Talk:Canal Street Ferry

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Why is the ferry needed?[edit]

I've never been to New Orleans but the question I have -- which this article did not answer -- is this: why is the Canal Street Ferry considered necessary when there is a major bridge (the Crescent City Connection) less than a mile away according to this map? If you have a car, wouldn't it be faster to just drive across the bridge rather than take your car onto the ferry? --Mathew5000 19:55, 28 April 2007 (UTC)

There is a sizable number of service workers who live on the West Bank and work in the hotels and restaurants of the CBD and the French Quarter. Many of these people either don't own cars or find it more affordable and convenient to take the ferry due to the high priced and limited parking in the CBD. The ferry also allows tourists to access Mardi Gras World and the Jazz Walk area along the West Bank riverfront. If you check out the Louisiana DOTD website, the Canal Ferry transports over 50,000 pedestrians a month and almost 10,000 cars. VerruckteDan 23:20, 28 April 2007 (UTC)
I take both the bridge and the ferry fairly regularly. Which is more convenient depends on where one is going from and to. As the aproaches to the bridge are a good distance from the riverfront, it is a good bit more than a mile away drive even if that's the distance along the river on a map. And when there is heavy traffic on the bridge, it is not necessarily faster. -- Infrogmation 00:59, 29 April 2007 (UTC)
Thanks both of you. That stuff should go in the article. Of course I understand that not everyone has cars, but as a public transit measure for off-peak hours I would think it would be less costly, better for the environment, and probably more convenient for users, to run buses over the bridge, rather than the ferry. --Mathew5000 04:38, 29 April 2007 (UTC)
As to the convenince point, it was a serious inconveninece for those of us returned to the city when the Ferry was out of commission for a while during the filming of "Deja Vu", despite the film company paying for buses over the bridge, which took significantly longer. I guess you're assuming that ferries are inherently less practical than bridges. Personally, I don't know. It would be interesting to know the comparative fuel of all the vehicles crossing the bridge verses the ferry boat. I think a major reason why ferries are still an important means of transit in places like New Orleans is the fact that it is a long established city where more bridges can't easily be built without tearing down major parts of the city, and existing bridges are filled to capacity during rush hour. -- Infrogmation 04:57, 29 April 2007 (UTC)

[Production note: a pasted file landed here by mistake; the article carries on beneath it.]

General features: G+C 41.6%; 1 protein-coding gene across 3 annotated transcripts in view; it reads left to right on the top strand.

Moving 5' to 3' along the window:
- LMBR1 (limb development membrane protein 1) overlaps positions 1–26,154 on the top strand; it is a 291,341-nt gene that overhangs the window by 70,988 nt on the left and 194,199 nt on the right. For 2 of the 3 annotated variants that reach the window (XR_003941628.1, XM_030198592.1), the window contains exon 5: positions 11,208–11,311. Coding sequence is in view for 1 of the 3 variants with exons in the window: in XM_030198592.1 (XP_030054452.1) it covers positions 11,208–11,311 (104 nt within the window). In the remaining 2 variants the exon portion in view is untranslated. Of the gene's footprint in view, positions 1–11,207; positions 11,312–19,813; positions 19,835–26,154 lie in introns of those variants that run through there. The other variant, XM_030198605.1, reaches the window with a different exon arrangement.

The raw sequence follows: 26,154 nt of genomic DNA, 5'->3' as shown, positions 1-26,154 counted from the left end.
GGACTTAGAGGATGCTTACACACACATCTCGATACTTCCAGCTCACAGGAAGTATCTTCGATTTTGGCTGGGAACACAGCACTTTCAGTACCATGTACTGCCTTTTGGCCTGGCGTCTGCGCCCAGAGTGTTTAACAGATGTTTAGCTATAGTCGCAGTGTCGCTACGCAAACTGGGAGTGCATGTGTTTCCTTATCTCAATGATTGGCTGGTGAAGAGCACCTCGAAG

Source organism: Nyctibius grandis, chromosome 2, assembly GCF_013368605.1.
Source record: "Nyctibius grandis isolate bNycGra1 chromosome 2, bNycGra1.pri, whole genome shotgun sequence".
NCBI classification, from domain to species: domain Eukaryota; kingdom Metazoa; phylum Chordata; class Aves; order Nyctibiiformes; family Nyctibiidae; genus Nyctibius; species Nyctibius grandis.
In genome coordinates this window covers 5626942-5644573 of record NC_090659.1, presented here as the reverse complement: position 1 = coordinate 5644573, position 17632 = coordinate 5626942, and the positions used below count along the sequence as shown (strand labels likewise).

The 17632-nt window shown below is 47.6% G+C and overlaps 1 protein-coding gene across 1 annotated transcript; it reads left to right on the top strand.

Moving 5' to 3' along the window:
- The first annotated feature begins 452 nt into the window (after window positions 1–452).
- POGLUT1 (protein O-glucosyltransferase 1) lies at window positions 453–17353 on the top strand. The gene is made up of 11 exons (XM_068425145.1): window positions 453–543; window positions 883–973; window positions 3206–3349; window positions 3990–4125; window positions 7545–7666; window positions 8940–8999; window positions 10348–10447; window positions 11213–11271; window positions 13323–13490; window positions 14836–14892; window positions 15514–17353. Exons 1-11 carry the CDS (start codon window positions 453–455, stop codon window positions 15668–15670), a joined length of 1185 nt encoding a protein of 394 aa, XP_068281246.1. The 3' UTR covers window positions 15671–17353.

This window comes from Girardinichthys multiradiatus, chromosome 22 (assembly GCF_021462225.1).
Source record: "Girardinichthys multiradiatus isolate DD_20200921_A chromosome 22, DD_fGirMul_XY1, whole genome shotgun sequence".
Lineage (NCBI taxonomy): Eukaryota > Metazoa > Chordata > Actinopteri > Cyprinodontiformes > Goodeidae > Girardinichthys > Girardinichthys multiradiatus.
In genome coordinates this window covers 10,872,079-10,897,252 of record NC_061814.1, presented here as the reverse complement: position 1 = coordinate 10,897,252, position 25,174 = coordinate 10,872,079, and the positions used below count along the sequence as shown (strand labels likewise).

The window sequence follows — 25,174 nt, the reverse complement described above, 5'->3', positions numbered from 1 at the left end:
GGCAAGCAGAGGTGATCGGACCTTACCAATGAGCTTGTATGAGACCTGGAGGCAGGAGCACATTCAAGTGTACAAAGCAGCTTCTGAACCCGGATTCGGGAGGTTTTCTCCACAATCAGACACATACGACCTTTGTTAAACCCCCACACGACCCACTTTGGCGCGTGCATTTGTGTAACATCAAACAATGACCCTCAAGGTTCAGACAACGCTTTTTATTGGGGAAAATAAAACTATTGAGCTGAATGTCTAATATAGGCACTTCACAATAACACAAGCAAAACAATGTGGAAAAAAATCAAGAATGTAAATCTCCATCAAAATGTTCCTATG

Right, during rush hour that makes a lot of sense but I'm not convinced the logic applies to the post-8:45pm period. --Mathew5000 05:41, 29 April 2007 (UTC)
A belated answer to Mathew5000's original question, which is a reasonable question. Quite honestly, many of us simply "like" the ferry because it's "cool", and there are indeed small businesses which are adversely affected when ferry service is down. But a major argument in favor of retaining the ferry as an asset is that it can serve as back-up in the event that the Crescent City Connection bridge site is "down". There are few instances when this occurs -- such as every 12 years or so when it snows, or when there's a massive or unfortunately located vehicle accident or a spill on the bridge surface, or, yes, when a terrorist targets the bridges. These may seem like once-in-a-blue-moon eventualities, but a civil defense or homeland security perspective would be that it's good to have a back-up means of getting public safety vehicles, and significant numbers of pedestrians, across the river.--Muffuletta 19:20, 17 August 2007 (UTC)
There was also another crossing located between the Crescent City Connection and Canal Street Ferry. It was the Mississippi Aerial River Transit which operated during the 1984 World's Fair. It was supposed to be a permanent operating structure (ala Seattle Center Monorail) after the World's Fair ended but it only operated for a few months before permanently shutting down. The terminals, towers and cables were finally removed in 1994. If it had remained and the fare per crossing was adjusted to be comparable to the Canal Street Ferry, then it would probably would still be in operation today. Jungworld.com (talk) 18:06, 26 March 2008 (UTC)

Ferry Fares[edit]

I'm unconvinced that the ferry fares listed in the article are correct, because it seems very odd to charge a lower rate for a car and driver than for a pedestrian, and can't find anything at the cited links justifying them. I also can't find anything online confirming that this ferry actually carries cars, as the article claims.

http://www.nola.com/politics/index.ssf/2017/01/new_canal_street_ferry_termina.html indicates that the new terminal, at least, won't have any accommodation for allowing cars.

The ferry operator's website, http://nolaferries.com/ lists a car fare for their other ferry (with a different structure than listed in this article), and no car fare for this ferry, which strongly suggests that cars aren't allowed.

Can someone local / who has more knowledge of this check into this? — Preceding unsigned comment added by 50.181.95.16 (talk) 04:14, 29 January 2017 (UTC)